Company: Foremost Foods International, Inc.
Subject: Seafood HACCP/Adulterated
Issuer: Los Angeles District Office
Issued: Jan. 25, 2011 Closed:
Not Issued
Source ucm258404 Archive Code:

Foremost Foods International, Inc. 1/25/11

Department of Health and Human Services

Public Health Service
Food and Drug Administration
Los Angeles District
19701 Fairchild
Irvine, California 92612-2506
Telephone (949) 608-2900
Fax (949) 608-4415
January 25, 2011
W/L 21-11
Mr. William Go, President
Foremost Foods International, Inc.
2883 Surveyor St.
Pomona, CA 91768-3251
Dear Mr. Go:
We inspected your seafood importer establishment, located at 2883 Surveyor St., Pomona, CA from October 1 through November 2, 2010. We found that you have serious violations of the seafood Hazard Analysis and Critical Control Point (HACCP) regulation, Title 21, Code of Federal Regulations, Part 123 (21 CFR Part 123). The specific requirements for imported fish and fishery products are set out in 21 CFR 123.12. As an importer of fish or fishery products, you must operate in accordance with the requirements of Part 123. In accordance with 21 CFR 123.12(d), there must be evidence that all fish and fishery products offered for entry into the United States have been processed under conditions that comply with 21 CFR Part 123. If assurances do not exist that the imported fish or fishery product has been processed under conditions that are equivalent to those required of domestic processors under 21 CFR Part 123, the fish or fishery products will appear to be adulterated under Section 402(a)(4) of the Federal Food, Drug, and Cosmetic Act (the Act), 21 U.S.C. § 342(a)(4) and will be denied entry. You may find the Act, the seafood HACCP regulation and the Fish and Fisheries Products Hazards & Controls Guidance through links in FDA's home page at .
Seafood HACCP Regulation:
Your significant violations were as follows:
1. You must implement product specifications and an affirmative step which ensures that the fish and fishery products you import are processed in accordance with the seafood HACCP regulation, to comply with 21 CFR 123.12 (a)(2). However, your firm does not have product specifications for all of your imported fish products; and, does not have an affirmative step for all foreign suppliers of your fish products.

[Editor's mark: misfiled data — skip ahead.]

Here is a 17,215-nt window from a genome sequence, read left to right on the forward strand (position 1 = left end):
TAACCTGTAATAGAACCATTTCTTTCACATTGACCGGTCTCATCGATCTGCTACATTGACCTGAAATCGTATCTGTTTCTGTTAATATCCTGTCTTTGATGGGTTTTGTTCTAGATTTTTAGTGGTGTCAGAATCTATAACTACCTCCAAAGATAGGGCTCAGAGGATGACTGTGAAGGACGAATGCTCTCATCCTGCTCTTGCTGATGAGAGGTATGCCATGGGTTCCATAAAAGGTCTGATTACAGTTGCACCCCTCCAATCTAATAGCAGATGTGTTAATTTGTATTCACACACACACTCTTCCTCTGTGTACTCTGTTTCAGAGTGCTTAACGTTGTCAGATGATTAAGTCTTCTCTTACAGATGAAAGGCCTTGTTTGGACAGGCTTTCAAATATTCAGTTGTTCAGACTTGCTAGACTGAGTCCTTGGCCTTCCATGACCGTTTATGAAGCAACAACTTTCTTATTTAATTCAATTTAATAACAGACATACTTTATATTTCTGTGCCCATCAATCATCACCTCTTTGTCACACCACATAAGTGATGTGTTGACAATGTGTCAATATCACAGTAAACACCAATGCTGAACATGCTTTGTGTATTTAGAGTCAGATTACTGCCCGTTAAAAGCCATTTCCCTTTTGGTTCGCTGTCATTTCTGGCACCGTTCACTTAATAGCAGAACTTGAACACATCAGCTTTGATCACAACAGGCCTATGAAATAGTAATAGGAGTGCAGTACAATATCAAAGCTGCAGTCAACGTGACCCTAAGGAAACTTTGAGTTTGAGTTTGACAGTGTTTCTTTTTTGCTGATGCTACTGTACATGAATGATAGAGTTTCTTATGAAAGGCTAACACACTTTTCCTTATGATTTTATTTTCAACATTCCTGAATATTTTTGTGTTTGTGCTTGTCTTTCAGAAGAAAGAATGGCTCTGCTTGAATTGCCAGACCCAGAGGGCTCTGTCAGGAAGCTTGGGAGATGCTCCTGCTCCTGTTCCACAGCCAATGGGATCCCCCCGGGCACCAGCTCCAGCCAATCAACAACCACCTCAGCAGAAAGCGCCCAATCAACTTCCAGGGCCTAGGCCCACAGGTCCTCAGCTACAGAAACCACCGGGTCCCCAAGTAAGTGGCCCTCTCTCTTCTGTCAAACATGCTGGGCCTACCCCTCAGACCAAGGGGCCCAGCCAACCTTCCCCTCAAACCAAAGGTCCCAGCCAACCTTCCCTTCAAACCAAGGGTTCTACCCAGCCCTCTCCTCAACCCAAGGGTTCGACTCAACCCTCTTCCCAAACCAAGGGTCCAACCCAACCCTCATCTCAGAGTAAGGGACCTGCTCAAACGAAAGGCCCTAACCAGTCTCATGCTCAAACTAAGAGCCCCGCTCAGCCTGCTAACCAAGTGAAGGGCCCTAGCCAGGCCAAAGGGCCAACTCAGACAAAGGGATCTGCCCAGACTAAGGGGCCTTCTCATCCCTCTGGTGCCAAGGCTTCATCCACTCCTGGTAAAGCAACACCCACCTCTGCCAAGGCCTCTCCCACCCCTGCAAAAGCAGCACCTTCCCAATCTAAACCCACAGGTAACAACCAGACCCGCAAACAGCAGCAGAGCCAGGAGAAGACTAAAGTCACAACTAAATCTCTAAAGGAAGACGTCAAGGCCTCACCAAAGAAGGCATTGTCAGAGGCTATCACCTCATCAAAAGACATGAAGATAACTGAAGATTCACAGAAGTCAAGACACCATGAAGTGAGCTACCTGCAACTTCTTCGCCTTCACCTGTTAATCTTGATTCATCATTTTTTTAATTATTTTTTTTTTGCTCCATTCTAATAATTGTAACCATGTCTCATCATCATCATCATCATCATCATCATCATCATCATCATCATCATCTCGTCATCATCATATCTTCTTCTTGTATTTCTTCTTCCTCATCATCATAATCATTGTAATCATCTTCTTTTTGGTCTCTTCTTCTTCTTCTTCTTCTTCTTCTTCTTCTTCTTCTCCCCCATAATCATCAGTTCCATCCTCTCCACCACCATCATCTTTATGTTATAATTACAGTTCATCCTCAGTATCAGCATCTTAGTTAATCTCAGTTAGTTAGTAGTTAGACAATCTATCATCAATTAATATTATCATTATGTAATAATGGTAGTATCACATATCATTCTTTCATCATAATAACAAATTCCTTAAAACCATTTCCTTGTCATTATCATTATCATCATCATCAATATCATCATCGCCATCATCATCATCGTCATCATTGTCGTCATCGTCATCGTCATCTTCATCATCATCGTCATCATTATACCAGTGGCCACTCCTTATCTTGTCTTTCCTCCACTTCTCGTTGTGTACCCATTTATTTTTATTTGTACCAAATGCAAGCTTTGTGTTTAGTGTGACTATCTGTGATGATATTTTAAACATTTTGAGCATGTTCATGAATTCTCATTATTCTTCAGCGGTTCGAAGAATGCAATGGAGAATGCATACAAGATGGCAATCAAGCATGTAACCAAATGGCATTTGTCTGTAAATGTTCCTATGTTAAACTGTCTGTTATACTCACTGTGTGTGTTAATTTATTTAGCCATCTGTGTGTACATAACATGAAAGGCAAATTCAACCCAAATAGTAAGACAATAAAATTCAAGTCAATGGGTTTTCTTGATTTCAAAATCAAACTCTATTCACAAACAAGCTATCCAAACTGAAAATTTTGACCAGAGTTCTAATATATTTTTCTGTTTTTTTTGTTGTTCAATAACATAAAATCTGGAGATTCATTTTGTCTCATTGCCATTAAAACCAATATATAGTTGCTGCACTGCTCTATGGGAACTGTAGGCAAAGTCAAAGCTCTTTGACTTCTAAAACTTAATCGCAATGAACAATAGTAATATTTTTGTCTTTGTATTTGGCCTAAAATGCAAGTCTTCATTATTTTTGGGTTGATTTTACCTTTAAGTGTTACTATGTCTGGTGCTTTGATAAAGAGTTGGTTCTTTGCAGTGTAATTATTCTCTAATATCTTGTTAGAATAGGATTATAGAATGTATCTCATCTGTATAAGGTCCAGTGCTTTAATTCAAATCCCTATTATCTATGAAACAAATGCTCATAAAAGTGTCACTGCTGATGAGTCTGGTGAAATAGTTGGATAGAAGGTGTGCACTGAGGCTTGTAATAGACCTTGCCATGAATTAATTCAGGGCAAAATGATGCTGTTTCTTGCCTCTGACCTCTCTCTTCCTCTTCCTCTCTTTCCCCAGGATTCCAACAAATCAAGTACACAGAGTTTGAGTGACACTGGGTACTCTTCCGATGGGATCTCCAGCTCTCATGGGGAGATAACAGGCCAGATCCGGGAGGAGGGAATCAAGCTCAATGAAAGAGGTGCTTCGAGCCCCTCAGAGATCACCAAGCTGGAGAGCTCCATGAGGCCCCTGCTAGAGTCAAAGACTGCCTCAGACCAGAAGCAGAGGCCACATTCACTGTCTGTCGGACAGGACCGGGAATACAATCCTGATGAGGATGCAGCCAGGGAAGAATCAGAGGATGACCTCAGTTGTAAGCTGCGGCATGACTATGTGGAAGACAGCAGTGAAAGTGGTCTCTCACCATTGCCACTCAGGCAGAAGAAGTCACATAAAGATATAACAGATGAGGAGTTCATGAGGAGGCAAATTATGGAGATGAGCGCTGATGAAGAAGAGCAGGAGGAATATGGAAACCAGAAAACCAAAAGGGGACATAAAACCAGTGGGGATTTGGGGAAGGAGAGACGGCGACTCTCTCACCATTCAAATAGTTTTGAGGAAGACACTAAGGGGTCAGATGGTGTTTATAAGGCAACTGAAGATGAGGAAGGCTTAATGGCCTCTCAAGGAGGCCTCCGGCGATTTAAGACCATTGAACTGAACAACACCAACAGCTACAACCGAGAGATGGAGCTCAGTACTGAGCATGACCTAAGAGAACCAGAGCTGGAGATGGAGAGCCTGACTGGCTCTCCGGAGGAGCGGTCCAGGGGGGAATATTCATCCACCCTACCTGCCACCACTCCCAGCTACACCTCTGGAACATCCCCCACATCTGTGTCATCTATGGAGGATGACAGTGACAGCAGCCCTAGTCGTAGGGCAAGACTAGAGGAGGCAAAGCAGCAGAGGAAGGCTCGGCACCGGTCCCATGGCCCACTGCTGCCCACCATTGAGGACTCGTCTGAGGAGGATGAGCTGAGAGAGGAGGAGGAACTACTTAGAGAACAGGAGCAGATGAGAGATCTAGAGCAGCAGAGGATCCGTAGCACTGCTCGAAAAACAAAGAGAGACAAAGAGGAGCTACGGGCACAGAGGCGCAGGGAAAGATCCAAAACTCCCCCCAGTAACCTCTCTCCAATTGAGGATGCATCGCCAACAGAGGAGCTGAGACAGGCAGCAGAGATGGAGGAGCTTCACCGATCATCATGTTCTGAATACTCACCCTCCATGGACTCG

We acknowledge receipt of your November 15, 2010 response letter. However, the specification sheet (page 11) included with the letter does not list all of the Hazards associated with all of the fishes you identify as handling. Also, as an affirmative step, the letter contained a (b)(4) issued certificate indicating that your (b)(4) supplier, (b)(4) followed the US FDA seafood HACCP regulation. However, that was the only affirmative step listed in the letter, even though you purchased product from the (b)(4) company, (b)(4) .
2. You must have a HACCP plan that, at a minimum, lists monitoring procedures and their frequency for each critical control point, to comply with 21 CFR 123.6 (c)(4). However, your firm’s HACCP plan intended to cover all products you handle at you facility lists monitoring procedure(s)/ frequency at the receiving and storage critical control points that are not adequate to control histamine formation and pathogen growth and toxin formation. The HACCP plan does not list the frequency of the checks, the method of obtaining the temperatures, and who will obtain these temperatures.
3. Because you chose to include a corrective action plan in your HACCP plan, your described corrective actions must be appropriate, to comply with 21 CFR 123.7(b). However, your corrective action plans listed in your HACCP plan at the receiving and storage critical control points to control histamine formation and pathogen growth and toxin formation are not appropriate. Specifically:
At the receiving critical control point (CCP) for temperatures between (b)(4) , your HACCP plan does not ensure that adulterated product does not enter into commerce and does not correct the cause of the deviation by